36 Arguments for the Existence of God: A Work of Fiction (Pantheon Books, 2009) by Rachel Goldstein is structured around a conceit—each chapter is given the title of one of the thirty-six arguments. An appendix to the novel explains and refutes each argument. The chapter contents sometimes do correlate with the argument named in the chapter title, and sometimes do not. As I read, I became increasingly interesting in identifying connections between chapters and their titles, and ultimately gave up trying. This aspect of the novel’s organization to me seems clever but also contrived. I enjoyed a previous novel by Goldstein, Particles of Light. There she employs concepts from physics to advance the narrative. Goldstein is a novelist of ideas, and she aims her novels at readers who will understand and appreciate the worlds she writes about. Even when her novel may seems unsuccessful, the situations and ideas she explores are interesting. Even trying to decipher the structure of this novel was a rewarding engagement, though ultimately one that disappointed.
36 Arguments moves between the main character Cass Seltzer’s years as a graduate student working under a famous professor‘s tutelage and his adult success as the writer of an academic study that makes him famous. 36 Arguments is an academic novel—it’s about the academy and the academic ego, especially the egos of those ambitious for the kind of fame that research in the academy offers. Some pursue fame avidly, while others, like Cass Seltzer, stumble into it. He writes a book entitled Varieties of Religious Illusion that explains the psychological attractions of religion. It contains an appendix listing the 36 arguments of the title. This appendix becomes the basis of his fame, and he is labeled an “atheist with a soul.” There is also the fame (and ego) of the eminence grise Jonas Elijah Klapper, a truly monumental and oppressive figure who has outlived whatever fame he once had. Opposed to the modern, a defender of tradition, he invokes arguments and speaks in a language that make no sense. He gathers around him an entourage of graduate students (Cass among them) and ensures that most of them never graduate. And there is the ambitious yearning for fame of Seltzer’s romantic partner, Lucinda Mandelbaum.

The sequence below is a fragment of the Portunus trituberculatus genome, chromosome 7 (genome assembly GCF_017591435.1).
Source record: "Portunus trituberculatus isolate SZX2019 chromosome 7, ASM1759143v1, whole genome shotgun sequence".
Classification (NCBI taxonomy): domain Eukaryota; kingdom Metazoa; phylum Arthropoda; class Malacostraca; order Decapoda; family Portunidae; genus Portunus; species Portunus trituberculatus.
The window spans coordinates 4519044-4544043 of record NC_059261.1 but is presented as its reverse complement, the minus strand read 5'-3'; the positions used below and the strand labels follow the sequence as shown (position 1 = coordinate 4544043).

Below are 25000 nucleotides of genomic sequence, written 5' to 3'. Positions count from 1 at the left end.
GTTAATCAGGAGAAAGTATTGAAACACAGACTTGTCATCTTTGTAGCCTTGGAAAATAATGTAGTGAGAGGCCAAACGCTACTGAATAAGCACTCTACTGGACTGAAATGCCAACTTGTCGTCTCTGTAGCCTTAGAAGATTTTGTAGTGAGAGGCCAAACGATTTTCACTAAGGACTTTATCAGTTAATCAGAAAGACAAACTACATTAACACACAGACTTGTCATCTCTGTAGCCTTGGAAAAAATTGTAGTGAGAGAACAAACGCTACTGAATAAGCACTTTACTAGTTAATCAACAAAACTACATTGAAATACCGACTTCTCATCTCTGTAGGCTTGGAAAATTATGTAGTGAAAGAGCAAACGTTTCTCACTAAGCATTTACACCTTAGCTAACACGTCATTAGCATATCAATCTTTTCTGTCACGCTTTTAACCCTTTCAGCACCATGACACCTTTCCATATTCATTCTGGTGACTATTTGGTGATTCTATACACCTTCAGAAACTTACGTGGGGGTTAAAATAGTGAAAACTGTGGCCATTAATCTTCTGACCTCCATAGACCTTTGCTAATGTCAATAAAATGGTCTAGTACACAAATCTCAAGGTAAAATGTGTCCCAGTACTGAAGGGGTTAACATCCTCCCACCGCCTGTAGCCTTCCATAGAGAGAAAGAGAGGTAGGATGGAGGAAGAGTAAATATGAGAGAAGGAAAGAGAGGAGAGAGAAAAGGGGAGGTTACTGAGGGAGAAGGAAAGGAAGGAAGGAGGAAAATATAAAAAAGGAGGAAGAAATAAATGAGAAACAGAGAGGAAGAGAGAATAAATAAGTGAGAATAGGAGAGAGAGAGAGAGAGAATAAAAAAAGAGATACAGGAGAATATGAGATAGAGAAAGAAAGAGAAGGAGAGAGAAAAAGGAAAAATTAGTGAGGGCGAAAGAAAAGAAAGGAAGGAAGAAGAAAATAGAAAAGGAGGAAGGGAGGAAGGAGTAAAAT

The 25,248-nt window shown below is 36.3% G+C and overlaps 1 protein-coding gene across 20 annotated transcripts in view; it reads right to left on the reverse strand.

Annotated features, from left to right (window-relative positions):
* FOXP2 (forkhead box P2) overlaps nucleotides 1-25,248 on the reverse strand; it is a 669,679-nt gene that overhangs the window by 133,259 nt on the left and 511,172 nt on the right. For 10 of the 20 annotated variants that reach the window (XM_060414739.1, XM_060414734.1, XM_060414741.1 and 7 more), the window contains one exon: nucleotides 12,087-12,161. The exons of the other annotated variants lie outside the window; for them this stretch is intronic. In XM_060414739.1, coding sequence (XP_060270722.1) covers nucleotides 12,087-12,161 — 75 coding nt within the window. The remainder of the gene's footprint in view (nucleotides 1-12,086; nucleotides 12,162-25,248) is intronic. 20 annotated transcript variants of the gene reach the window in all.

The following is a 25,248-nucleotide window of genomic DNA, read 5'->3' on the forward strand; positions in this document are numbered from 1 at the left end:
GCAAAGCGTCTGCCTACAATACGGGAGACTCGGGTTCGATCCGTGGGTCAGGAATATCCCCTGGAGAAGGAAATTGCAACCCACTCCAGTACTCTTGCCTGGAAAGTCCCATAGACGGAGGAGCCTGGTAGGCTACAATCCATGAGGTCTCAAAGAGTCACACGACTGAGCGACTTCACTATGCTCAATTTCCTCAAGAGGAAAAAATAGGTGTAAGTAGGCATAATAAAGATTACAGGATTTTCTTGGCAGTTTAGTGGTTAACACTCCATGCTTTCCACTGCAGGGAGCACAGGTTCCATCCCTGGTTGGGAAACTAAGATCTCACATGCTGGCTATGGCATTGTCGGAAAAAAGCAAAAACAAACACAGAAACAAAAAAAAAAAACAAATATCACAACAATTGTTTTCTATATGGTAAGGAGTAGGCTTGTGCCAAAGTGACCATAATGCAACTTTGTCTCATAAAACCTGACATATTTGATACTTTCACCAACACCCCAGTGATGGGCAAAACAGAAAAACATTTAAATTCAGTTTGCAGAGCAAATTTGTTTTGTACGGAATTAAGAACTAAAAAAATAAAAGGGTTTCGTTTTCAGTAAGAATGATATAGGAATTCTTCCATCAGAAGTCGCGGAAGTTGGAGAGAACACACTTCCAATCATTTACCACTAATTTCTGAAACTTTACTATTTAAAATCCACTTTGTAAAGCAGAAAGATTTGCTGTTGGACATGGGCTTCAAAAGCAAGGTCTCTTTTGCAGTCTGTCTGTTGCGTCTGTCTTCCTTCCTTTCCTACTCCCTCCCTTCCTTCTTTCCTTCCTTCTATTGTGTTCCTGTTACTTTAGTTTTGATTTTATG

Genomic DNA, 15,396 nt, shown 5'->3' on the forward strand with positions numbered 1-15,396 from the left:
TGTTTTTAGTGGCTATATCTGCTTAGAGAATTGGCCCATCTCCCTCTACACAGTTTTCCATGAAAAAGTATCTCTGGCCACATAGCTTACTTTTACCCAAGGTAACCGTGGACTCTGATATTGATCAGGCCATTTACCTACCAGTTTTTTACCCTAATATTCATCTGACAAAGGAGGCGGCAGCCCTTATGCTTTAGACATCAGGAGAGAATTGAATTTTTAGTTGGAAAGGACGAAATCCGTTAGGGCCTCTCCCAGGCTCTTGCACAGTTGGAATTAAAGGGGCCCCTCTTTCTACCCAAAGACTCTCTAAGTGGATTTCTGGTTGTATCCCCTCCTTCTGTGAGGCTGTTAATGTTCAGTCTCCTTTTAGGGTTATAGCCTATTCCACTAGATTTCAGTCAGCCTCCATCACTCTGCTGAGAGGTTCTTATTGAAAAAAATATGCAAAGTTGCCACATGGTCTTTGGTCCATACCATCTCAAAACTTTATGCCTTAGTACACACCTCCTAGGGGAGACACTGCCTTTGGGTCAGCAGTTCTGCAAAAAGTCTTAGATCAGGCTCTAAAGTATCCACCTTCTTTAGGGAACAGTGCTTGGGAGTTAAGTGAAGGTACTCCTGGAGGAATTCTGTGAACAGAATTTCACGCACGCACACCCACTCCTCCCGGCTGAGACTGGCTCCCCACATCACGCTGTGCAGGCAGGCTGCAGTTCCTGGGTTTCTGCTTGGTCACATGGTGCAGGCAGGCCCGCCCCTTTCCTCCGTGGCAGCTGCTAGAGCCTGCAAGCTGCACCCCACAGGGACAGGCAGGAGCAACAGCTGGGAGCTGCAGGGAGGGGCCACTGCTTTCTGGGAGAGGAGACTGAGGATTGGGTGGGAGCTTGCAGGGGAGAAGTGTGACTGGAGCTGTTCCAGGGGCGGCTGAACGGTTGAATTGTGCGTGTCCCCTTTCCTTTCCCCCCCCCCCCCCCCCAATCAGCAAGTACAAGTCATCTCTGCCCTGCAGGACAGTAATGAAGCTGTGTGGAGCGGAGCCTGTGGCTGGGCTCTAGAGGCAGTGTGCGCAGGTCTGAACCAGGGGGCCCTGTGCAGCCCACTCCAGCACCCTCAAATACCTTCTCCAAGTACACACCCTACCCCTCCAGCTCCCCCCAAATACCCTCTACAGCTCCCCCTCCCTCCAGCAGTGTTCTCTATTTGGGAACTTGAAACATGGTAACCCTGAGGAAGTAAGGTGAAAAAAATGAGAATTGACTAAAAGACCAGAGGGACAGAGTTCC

The academic dimension of the novel is satiric. The religious dimension is not. While Cass argues that religion is an attractive illusion, he is nonetheless attracted to it himself. Raised in a Hassidic community by a mother who later breaks with Hassidism, he has lived in the secular world all of his life. Many of the scenes describing the “New Walden” Hassidic community and Cass’s interest in the Rebbe’s son, a mathematical genius, are quite moving.
Cass is a sympathetic character who has had a number of unsuccessful romantic relationships. Is he a hapless victim who hasn’t a clue as to why these entanglements failed, or is he somehow responsible for their failures? He is likeable, but Lucinda breaks up with him when he tells her that Harvard has offered him a position. She accuses him of a number of sins, and although she is jealous of his success, at least some of her accusations are just.